VM: Yeah. Some of our main metrics are pretty similar to what a lot of other folks would consider their key metrics for success as well. So of course, total billings. Everyone on my team, there has to be a total billings component at the end of the day. That’s what we need to strive towards. We also look at win rates, we look at percentage quota, attainment, consistency of quota, attainment, time to first quota. I like to look at retention as well. In my opinion. I think we can play a pretty big role there. Generally, if folks feel like they’re getting the right career development, they’re more likely to stay.

One that’s a little bit more of a newer metric for us, which was super important for me to include was, customer experience metrics. To that end, what we do is we collect C-Sats (customer satisfaction) across every point of our customer journeys. That could be post-demo with someone on the new sales team, it could be during their onboarding or implementation phase, or it could be a point of renewal to work with our customer success team or account managers. Having that included alongside some of the other metrics I just mentioned, it’s been super important because we want to make sure we’re consistently delivering a positive customer experience, and I think enablement can play a big role there.

In terms of how we use these metrics to turn them into strategic action, we kind of think about these as our North star. I’m always trying to ask myself or folks on my team how everything that we’re working on ties to one of those five key metrics. Are we able to track progress as we go? I think if we don’t have a clear answer on that question, it may mean that we’re prioritizing the wrong thing.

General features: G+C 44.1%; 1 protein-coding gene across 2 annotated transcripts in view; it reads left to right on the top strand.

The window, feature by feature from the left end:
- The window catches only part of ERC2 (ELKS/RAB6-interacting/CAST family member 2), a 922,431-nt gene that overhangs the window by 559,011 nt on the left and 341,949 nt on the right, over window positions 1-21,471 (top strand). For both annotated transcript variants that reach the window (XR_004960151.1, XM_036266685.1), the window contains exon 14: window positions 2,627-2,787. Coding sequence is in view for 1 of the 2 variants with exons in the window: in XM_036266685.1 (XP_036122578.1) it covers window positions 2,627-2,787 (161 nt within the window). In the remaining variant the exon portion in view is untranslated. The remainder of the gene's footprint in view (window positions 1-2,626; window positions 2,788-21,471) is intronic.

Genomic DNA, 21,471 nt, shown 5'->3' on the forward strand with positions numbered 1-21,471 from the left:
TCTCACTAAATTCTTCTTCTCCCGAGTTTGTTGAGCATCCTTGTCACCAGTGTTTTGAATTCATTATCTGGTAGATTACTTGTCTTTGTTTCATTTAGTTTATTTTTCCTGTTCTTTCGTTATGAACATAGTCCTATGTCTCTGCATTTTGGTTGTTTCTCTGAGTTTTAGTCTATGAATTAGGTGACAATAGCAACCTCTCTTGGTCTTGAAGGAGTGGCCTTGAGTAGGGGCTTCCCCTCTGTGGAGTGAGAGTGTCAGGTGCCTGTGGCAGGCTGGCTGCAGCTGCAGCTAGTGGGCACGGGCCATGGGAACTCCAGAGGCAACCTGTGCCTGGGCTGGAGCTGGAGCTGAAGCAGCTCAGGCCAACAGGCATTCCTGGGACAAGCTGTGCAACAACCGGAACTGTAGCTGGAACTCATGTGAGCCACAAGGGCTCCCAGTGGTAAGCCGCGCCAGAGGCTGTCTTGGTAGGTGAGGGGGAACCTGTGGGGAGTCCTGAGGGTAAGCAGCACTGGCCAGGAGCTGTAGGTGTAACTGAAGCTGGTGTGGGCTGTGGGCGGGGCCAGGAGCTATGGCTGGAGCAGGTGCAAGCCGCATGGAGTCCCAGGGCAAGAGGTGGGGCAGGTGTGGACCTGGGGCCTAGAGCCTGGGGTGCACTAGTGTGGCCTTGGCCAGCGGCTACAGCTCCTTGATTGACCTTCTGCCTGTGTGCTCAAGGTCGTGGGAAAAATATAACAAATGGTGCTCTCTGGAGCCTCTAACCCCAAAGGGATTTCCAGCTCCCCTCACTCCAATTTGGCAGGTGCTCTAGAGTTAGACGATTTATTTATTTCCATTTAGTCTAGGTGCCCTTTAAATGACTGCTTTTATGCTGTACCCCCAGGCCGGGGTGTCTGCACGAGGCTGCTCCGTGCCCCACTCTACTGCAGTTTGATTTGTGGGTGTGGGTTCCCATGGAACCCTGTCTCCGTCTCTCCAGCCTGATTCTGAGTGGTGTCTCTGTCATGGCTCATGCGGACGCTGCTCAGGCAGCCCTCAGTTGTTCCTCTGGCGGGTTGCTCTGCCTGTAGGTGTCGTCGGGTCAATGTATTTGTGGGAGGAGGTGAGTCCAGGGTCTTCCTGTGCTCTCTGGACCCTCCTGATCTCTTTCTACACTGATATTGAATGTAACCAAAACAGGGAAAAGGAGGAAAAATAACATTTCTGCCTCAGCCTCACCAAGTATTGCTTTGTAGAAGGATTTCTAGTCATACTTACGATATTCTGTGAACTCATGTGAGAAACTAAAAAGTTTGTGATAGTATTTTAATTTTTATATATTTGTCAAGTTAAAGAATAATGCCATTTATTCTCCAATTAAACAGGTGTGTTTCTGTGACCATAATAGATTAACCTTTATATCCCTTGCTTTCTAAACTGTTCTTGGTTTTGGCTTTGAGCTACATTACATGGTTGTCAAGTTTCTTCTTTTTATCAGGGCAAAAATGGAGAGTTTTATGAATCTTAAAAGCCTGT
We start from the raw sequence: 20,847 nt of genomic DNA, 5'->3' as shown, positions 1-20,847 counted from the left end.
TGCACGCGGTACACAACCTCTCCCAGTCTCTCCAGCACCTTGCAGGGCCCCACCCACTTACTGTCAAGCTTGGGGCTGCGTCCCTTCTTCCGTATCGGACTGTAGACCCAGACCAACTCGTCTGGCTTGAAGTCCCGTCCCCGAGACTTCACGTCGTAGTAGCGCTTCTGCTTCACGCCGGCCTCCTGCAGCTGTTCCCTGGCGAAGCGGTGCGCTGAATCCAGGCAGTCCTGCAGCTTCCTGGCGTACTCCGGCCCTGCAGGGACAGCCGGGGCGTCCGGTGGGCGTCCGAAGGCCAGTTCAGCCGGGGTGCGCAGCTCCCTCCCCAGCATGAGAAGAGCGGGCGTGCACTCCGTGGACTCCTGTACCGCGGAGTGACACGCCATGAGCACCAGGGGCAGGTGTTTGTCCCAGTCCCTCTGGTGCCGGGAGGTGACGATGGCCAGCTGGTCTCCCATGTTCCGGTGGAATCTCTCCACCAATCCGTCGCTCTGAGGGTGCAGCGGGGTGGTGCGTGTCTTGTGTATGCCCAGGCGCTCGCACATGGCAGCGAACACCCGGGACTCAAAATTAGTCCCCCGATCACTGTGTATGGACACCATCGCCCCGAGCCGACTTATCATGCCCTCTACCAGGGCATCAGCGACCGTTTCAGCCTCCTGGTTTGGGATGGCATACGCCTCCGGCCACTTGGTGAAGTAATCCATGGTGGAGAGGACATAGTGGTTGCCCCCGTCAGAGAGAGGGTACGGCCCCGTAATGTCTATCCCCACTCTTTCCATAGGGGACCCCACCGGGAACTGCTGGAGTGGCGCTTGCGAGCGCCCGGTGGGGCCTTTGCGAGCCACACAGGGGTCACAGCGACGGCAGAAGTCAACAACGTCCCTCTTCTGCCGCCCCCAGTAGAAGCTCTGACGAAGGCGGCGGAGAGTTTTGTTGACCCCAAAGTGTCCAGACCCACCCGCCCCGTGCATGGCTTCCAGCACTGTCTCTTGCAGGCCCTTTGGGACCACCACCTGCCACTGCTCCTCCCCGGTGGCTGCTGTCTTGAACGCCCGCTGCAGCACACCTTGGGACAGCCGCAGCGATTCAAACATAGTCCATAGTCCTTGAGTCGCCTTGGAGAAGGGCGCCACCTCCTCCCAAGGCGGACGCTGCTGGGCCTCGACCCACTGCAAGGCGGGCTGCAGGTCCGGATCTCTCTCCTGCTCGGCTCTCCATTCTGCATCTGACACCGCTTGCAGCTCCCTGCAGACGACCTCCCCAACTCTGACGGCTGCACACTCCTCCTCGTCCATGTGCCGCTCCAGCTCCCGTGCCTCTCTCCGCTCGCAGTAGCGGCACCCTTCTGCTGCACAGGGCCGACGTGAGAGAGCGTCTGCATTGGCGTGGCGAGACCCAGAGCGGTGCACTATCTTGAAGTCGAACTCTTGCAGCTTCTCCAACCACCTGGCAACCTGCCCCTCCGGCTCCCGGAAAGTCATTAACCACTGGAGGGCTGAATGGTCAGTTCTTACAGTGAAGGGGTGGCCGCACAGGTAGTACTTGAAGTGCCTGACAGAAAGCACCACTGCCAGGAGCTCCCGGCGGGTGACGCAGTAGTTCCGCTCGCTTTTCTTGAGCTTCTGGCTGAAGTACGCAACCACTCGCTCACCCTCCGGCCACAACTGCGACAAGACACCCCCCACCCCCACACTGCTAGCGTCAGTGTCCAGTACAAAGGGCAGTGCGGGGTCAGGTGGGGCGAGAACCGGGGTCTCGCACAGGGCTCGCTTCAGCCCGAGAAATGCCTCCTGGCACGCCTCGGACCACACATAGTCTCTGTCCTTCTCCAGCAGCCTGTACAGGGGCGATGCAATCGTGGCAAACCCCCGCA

SS: That’s fantastic. I love those and I think you’re spot on. We actually just released our 2020 State of Sales Enablement Report and customer experience has definitely shown through is one of the things that sales enablement professionals are now focusing on even more. So fantastic work, Vanessa. I have one closing question for you, if you don’t mind. You had also recently written an article where you talked about the role that enablement can play in helping organizations navigate at crises. Looking beyond the current crisis, how do you think enablement can be seen as a key lever or continue to be seen as a key lever that organizations should use to evolve their long-term strategies?

VM: In my opinion, I do feel like enablement, I described it in the article as a well that needs to be tapped into now more than ever. I think that is also true of our post-COVID world and whenever that may happen, whatever that may look like. I do think we’re going to need enablement more than ever. I think a lot of businesses have had to pivot, right? A lot of customer bases may have had to change. What that means is that in some cases, sales reps may have had to learn a whole new go-to-market strategy with new value props and positioning statements. They may need to understand the competitive landscape in ways that they didn’t need to before. They may need just to do something as simple as building rapport virtually, versus we used to do a lot of in-person meetings. Things like that, I think are going to require a ton from enablement.

And that’s not going to slow down, right? I think the next year is going to be very interesting for a lot of businesses, and they’re going to need the support that enablement offers to make sure that they’re retaining their top talent and that we can be nimble to keep up with a lot of the changes that we know companies are having to make as a result of everything that’s going on in the world right now.

SS: I couldn’t have said it better myself. Thank you so much, Vanessa, for joining us today, this has been a fantastic conversation.

VM: Of course, I’m so glad to be here and thank you all for everything you do for the enablement community.

SS: Thank you so much. To our audience, thanks for listening. For more insights, tips and expertise from sales enablement leaders, visit salesenablement.pro. If there’s something you’d like to share or a topic you’d like to learn more about, please let us know. We’d love to hear from you.